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Choosing a camera for a production line inspection system

Over the years we have worked with several customers to make inspection systems. Their requirements are always different from what we have done before, so we must work with them to properly understand their needs.

Linescan Inspection system

One customer needed to inspect lengths of wood. The pieces were not all the same length, but were all much longer than their other dimensions. This lead to the choice of Linescan cameras. This scans a line of the object, and as it moves along the production line, more lines are scanned. These lines are then used to form a long image with as many lines as you need.

It was necessary to inspect all four faces of the sawn wood, so they designed a cabin to mount four cameras around a gap in the line. We designed electronics to synchronise the scanning of all four cameras, so that each scan represented a fixed distance regardless of the speed of the piece of wood. They mounted lighting in the cabin to provide a consistent image, and using our processor boards were able to detect faults in the wood and control other machinery in the sawmill to remove the faulty parts and use as much of the timber as possible.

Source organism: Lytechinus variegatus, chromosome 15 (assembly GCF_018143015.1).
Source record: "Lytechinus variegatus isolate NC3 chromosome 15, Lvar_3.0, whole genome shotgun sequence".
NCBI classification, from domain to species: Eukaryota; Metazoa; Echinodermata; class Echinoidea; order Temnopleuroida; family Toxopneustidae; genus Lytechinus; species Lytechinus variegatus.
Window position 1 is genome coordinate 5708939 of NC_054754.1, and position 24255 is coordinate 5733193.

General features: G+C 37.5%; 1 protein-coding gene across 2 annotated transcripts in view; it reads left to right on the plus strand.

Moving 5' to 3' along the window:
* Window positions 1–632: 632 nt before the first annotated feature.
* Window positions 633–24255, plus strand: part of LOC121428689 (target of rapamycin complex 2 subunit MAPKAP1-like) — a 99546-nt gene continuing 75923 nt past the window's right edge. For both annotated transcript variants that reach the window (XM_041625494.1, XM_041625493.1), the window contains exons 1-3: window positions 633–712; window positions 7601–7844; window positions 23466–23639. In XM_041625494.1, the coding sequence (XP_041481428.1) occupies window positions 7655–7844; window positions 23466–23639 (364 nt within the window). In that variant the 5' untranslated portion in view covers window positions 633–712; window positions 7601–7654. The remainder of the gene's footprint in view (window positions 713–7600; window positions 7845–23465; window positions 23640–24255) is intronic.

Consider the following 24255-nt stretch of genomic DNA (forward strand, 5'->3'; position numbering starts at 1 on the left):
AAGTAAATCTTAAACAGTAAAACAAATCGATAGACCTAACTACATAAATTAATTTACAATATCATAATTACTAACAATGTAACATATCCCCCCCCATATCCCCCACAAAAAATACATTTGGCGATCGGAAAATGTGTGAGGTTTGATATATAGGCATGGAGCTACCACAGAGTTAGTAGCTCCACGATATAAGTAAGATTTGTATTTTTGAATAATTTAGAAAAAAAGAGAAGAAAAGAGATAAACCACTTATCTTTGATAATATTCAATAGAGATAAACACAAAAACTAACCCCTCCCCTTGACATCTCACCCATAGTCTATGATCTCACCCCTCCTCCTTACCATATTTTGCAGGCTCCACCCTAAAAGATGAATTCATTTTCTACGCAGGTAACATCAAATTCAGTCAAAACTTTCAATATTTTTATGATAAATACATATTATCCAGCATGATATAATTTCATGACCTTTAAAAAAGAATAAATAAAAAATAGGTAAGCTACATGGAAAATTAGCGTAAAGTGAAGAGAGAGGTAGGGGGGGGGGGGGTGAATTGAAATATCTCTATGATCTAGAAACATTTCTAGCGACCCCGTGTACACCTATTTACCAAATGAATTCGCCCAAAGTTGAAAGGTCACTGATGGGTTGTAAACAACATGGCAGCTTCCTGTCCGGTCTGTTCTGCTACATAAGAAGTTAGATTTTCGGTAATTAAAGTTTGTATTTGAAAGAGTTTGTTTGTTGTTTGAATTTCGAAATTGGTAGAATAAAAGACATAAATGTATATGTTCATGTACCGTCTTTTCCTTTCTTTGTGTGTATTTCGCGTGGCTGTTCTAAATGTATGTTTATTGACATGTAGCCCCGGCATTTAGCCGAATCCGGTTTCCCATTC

Areascan Inspection system

Another customer were experts in lighting glass objects in ways that highlights the faults. Using this lighting, air bubbles trapped during the manufacture, or cracks introduced in handling the glass object can be made to reflect the light - resulting in a bright part of the image.

This application was better suited to areascan cameras that can be triggered by the object reaching the correct location on the production line. The resulting single image for each object, has the object in the same location. We provided Electronics that would capture the image into the memory of a processor, that could then search the critical areas of the image for bright objects and run some checks to see if it is a fault with the item or not. The processor can then trigger a mechanism to reject the item from the production line.

Other applications need to compare colours or shapes of objects - even Infra Red (IR) cameras could be used.